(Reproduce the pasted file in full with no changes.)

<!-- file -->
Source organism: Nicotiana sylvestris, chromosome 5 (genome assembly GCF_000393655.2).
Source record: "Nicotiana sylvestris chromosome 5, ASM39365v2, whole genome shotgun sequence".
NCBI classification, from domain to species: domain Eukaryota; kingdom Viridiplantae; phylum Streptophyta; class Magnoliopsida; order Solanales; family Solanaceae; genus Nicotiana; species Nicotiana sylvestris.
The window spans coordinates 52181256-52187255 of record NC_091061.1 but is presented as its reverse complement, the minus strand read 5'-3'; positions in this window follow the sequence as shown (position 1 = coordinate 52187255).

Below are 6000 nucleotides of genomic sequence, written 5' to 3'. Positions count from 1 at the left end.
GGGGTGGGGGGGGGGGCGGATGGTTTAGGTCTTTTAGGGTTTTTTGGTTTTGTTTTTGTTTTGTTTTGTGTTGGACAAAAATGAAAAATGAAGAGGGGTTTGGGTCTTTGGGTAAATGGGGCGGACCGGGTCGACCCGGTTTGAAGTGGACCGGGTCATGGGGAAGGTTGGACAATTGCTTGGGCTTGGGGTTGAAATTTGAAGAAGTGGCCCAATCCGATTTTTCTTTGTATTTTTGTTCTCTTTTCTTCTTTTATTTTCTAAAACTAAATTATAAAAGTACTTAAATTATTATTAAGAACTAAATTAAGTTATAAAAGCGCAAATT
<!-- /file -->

Source organism: Nicotiana sylvestris, chromosome 5 (genome assembly GCF_000393655.2).
Source record: "Nicotiana sylvestris chromosome 5, ASM39365v2, whole genome shotgun sequence".
NCBI classification, from domain to species: domain Eukaryota; kingdom Viridiplantae; phylum Streptophyta; class Magnoliopsida; order Solanales; family Solanaceae; genus Nicotiana; species Nicotiana sylvestris.
The window spans coordinates 52181256-52187255 of record NC_091061.1 but is presented as its reverse complement, the minus strand read 5'-3'; positions in this window follow the sequence as shown (position 1 = coordinate 52187255).

Below are 6000 nucleotides of genomic sequence, written 5' to 3'. Positions count from 1 at the left end.
GGGGTGGGGGGGGGGGCGGATGGTTTAGGTCTTTTAGGGTTTTTTGGTTTTGTTTTTGTTTTGTTTTGTGTTGGACAAAAATGAAAAATGAAGAGGGGTTTGGGTCTTTGGGTAAATGGGGCGGACCGGGTCGACCCGGTTTGAAGTGGACCGGGTCATGGGGAAGGTTGGACAATTGCTTGGGCTTGGGGTTGAAATTTGAAGAAGTGGCCCAATCCGATTTTTCTTTGTATTTTTGTTCTCTTTTCTTCTTTTATTTTCTAAAACTAAATTATAAAAGTACTTAAATTATTATTAAGAACTAAATTAAGTTATAAAAGCGCAAATT